Thank you for that kind introduction. I also want to thank Hope Enterprise Corporation for inviting me to speak and Mississippi Valley State University (MVSU) for hosting us on its lovely campus.
It is a great pleasure to visit the Mississippi Delta. This region gave America the priceless musical heritage of the Blues. It was also the site of some of the watershed events of the civil rights movement. But the Delta, like many rural areas, has long confronted the challenge of poverty. Today I'll speak about three areas of opportunity for addressing the challenges of rural poverty‑‑education and workforce development, entrepreneurship and small business development, as well as access to financial services--the topic of this conference.
MVSU's mission, providing young people an affordable college education, is itself a very powerful antipoverty program‑‑for its graduates, of course, but also for other communities that are touched by the university. MVSU opened its doors in 1950 as Mississippi Vocational College. The vocation of every member of its first class of 200 students was teaching. And even as it added other programs and became a full-fledged university, MVSU has continued to train many of the teachers who enrich, inspire, and spark the imagination of children who grow up in the Delta.
MVSU and other historically black colleges and universities, or HBCUs, play a crucial role in their communities. For much of the 20th century, HBCUs were the primary means for black men and women to obtain the education needed for middle class or professional jobs. Larger percentages of HBCU students, compared with students at predominantly white institutions, come from lower-income families and are the first in their families to attend college. This university and other HBCUs support intellectual leadership, creativity, and innovation. I want to honor you for this proud history and for your continuing commitment to a better future for your students and for the region where many of your students were born and will build their lives and raise their families.1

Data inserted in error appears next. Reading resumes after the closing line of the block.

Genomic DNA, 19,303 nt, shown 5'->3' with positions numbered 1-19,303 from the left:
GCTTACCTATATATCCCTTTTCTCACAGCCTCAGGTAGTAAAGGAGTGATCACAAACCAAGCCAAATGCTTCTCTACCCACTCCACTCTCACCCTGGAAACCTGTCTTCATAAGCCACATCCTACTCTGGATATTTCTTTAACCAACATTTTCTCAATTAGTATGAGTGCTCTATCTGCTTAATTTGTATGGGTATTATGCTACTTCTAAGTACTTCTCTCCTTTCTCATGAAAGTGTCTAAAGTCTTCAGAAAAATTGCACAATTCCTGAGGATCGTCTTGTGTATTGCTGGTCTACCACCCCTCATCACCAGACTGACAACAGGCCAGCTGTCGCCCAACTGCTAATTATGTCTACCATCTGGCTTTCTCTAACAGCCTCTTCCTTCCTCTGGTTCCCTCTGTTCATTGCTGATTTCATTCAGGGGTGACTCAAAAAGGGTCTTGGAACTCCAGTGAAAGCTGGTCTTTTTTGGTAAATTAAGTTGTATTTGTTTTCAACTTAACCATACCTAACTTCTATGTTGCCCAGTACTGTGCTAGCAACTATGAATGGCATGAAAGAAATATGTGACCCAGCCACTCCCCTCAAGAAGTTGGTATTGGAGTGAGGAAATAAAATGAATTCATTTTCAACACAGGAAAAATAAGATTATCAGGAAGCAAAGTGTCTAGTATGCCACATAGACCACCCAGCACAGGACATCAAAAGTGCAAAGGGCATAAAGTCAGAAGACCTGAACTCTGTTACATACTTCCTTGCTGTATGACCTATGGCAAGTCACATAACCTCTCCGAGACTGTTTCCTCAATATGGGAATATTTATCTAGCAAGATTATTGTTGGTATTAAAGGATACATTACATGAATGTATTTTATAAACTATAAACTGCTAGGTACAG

Challenges and Opportunities in Poor Rural CommunitiesToday, data at the national level show a strong economy. Unemployment is near a half-century low, and economic output is growing at a solid pace. But we know that prosperity has not been felt as much in some areas, including many rural places. The Federal Reserve can help by carrying out our monetary policy mission of supporting maximum employment and price stability. We also support strong communities by conducting research, promoting community development, and enforcing laws like the Community Reinvestment Act, which helps ensure that people have adequate access to financial services wherever they live. We not only work with communities, we are in communities, through the presence of our 12 regional Reserve Banks.